Cy Young winner Blake Snell returns, bolstering the Rays' postseason hopes

Tim BrownMLB columnist
<a class="link rapid-noclick-resp" href="/mlb/players/10148/" data-ylk="slk:Blake Snell">Blake Snell</a> of the <a class="link rapid-noclick-resp" href="/mlb/teams/tampa-bay/" data-ylk="slk:Tampa Bay Rays">Tampa Bay Rays</a> pitched Tuesday against the Los Angeles <a class="link rapid-noclick-resp" href="/mlb/teams/la-dodgers/" data-ylk="slk:Dodgers">Dodgers</a>. (Photo by Jayne Kamin-Oncea/Getty Images)
Blake Snell of the Tampa Bay Rays pitched Tuesday against the Los Angeles Dodgers. (Photo by Jayne Kamin-Oncea/Getty Images)

LOS ANGELES — For a lot of them, what’s next, or what could be next, will be foreign. The Tampa Bay Rays haven’t done a lot of Octobers lately, which means five consecutive Septembers that have ended poorly, lost somewhere in the teeth of the AL East rip saw.

So it is that late Monday night, Rays outfielder Kevin Kiermaier had to know the score in Oakland first — Kansas City Royals 6, Oakland A’s 5 — and then could fall asleep. The idle Rays had drawn a half-game closer to hosting a wild card game, had remained a game-and-a-half clear of the Cleveland Indians, and this is what it looks like, what it feels like, when all the numbers go away, when there are only games to win or not.

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“I got gray hairs,” Tommy Pham shrieked, brushing his hand over a head that showed none. “I’m so stressed out.”

That bad, he said.

“I’d be better,” he said, “if I hit three home runs tonight.”

And he went off to prepare to do that, or try.


The Rays’ starting lineup Tuesday night at Dodger Stadium would carry 66 postseason at-bats, 55 of them by catcher Travis d’Arnaud, six by Matt Duffy and five by Pham. The Dodgers’ lineup had seen 671 October at-bats. Cody Bellinger’s dad had as many as all but two Rays starters.

They don’t keep that sort of stuff on a scoreboard. It does, however, speak to what these Rays have achieved across 152 games and for the 10-game journey ahead, in the coming days through the Dodgers and Boston Red Sox and New York Yankees and Toronto Blue Jays, and what could lie beyond that. They’ll likely have had to win 94, 95, 96 games, which is something even in a league in which only about half the teams are really trying.

“This is what you play for,” Kiermaier said. “This is a blast.”

About then a 6-foot-4 man entered the room, unremarkable in a room of athletes except for how much of the room he took up. And the fact he was wearing green flannel on a warm afternoon. And that he was Blake Snell, Cy Young Award winner a season ago, and he’d be pitching Tuesday night for the first time in nearly two months. The Rays were 32-17 without him, gaining no ground on the Yankees but losing none either, and actually gaining on the A’s and Indians, who would shake out as their wild card competition.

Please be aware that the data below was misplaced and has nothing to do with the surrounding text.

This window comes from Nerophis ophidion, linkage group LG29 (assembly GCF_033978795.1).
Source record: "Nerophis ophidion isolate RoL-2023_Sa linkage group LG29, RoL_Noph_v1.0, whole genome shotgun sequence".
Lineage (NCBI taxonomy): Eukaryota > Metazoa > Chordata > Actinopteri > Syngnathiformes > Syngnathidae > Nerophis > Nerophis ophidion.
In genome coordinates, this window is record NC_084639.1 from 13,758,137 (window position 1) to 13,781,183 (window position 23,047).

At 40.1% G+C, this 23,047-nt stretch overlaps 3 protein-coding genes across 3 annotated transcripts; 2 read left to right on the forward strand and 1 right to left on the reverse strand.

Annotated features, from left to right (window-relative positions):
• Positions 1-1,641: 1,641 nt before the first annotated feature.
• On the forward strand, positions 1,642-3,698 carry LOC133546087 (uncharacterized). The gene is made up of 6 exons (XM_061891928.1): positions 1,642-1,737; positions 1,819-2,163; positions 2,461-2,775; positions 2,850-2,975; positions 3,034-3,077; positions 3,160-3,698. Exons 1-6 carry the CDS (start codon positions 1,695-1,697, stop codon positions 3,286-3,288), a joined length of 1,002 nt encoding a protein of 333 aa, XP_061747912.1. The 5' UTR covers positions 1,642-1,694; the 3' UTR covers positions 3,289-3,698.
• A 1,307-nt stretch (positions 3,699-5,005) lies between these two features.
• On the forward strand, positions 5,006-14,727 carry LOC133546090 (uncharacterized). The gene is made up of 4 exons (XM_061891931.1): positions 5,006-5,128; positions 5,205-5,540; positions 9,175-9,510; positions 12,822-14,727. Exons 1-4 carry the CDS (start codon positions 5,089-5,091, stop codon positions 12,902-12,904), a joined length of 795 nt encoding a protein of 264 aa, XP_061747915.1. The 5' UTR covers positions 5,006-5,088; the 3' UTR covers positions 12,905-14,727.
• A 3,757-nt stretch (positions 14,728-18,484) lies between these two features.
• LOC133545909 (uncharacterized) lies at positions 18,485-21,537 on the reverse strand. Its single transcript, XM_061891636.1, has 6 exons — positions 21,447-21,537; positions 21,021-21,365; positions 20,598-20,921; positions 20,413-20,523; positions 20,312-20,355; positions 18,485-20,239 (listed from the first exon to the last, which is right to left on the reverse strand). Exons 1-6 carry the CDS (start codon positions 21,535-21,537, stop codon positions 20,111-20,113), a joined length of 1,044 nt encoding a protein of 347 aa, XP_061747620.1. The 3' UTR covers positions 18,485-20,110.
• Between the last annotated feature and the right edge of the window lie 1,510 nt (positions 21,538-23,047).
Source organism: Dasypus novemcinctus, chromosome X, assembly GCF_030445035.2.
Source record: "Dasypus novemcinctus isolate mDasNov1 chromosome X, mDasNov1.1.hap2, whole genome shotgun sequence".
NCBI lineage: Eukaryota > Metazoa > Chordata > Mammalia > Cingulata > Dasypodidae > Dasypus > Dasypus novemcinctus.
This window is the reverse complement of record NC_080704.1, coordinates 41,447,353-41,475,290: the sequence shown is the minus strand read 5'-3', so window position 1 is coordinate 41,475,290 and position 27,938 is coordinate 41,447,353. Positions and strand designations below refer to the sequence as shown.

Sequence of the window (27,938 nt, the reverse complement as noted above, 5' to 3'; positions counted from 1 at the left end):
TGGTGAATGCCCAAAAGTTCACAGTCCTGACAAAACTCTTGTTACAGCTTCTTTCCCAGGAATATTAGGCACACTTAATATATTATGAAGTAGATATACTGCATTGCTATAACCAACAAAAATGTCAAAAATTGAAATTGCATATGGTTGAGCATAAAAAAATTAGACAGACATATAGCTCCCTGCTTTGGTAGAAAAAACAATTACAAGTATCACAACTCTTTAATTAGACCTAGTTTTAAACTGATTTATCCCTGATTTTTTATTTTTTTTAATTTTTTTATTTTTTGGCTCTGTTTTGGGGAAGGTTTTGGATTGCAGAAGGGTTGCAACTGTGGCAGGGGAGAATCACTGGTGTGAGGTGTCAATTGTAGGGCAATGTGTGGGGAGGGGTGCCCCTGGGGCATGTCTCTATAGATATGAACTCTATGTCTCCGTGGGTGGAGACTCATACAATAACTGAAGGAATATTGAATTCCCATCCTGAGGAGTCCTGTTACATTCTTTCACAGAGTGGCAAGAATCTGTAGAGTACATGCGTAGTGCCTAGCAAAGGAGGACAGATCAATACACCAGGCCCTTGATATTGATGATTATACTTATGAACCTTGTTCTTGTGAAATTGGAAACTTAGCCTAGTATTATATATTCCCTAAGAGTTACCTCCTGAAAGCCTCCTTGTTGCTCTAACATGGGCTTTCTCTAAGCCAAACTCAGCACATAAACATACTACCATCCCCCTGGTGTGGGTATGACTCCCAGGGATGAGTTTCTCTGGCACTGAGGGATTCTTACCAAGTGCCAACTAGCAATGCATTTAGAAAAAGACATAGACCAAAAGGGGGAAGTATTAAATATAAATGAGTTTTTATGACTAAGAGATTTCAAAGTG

Tampa Bay Rays pitcher Blake Snell missed two months before his return to the team. (Kim Klement-USA TODAY Sports)
Tampa Bay Rays pitcher Blake Snell missed two months before his return to the team. (Kim Klement-USA TODAY Sports)

Three days after Tyler Glasnow went three innings for the Rays, on the same night Luis Severino went four for the Yankees and Brandon Woodruff two for the Milwaukee Brewers, five days after the Dodgers had hoped for two innings from Rich Hill, two weeks after the A’s got Sean Manaea back, in a September in which starters, some of them front-end caliber, are being ramped up for October, Snell struck out four Dodgers and allowed one ball into fair territory over two innings.

Six weeks ago, Snell had surgery to remove six chips from his pitching elbow. Until then, he hadn’t quite been the pitcher he’d been in 2018, when he’d won 21 games and had a 1.89 ERA. Then, few pitchers had been. It might’ve been the chips.

The plan is for a couple more starts for Snell, gradually increasing his pitch count, the way they do in spring training. The current schedule could, in the best scenario for the Rays, put Charlie Morton in position to pitch the wild card game and Snell the first game of a division series. These things so rarely go as planned, as evidenced by all the quality starting pitchers trying to extend themselves into another inning, another 10 pitches, building toward October or a shot at it.

“It’s a huge benefit, but we’ve still got a lot to do,” Rays manager Kevin Cash said. “We’ve got to get him built up. I mean, we might have enough time here as long as (Snell and Glasnow) are performing like they’re capable of. We get them to a reasonable workload and pitch count. Then, yeah, we have two really, really special pitchers who are capable of quieting opposing lineups for a period of time.”

For his part, and for the 26 pitches he threw, Snell looked like the same guy. His fastball clocked at 95 and 96 mph. He threw sliders and curveballs and changeups. Each of his strikeouts — of David Freese, Chris Taylor, Cody Bellinger and Max Muncy — were on fastballs, and big ones at that. He walked off the mound as though he had another 50 pitches in him.

Before becoming self-conscious about the gray hair that did not exist, Pham looked over at the big fella in the green flannel and said, “We get Blake Snell pitching like Cy Young Blake Snell, it’s going to help our whole morale in this locker room.”

Hope is one thing, wins are another, wins in September feel like something even more. For the Rays, as the season drew near an end, as the lights fluttered to full glow, turned out a Cy Young guy was gonna walk through that door.

“Man,” Kiermaier said, “we’ve missed him like crazy the last two months. If he can be anywhere close to what he’s capable of doing, we’ll take that.”

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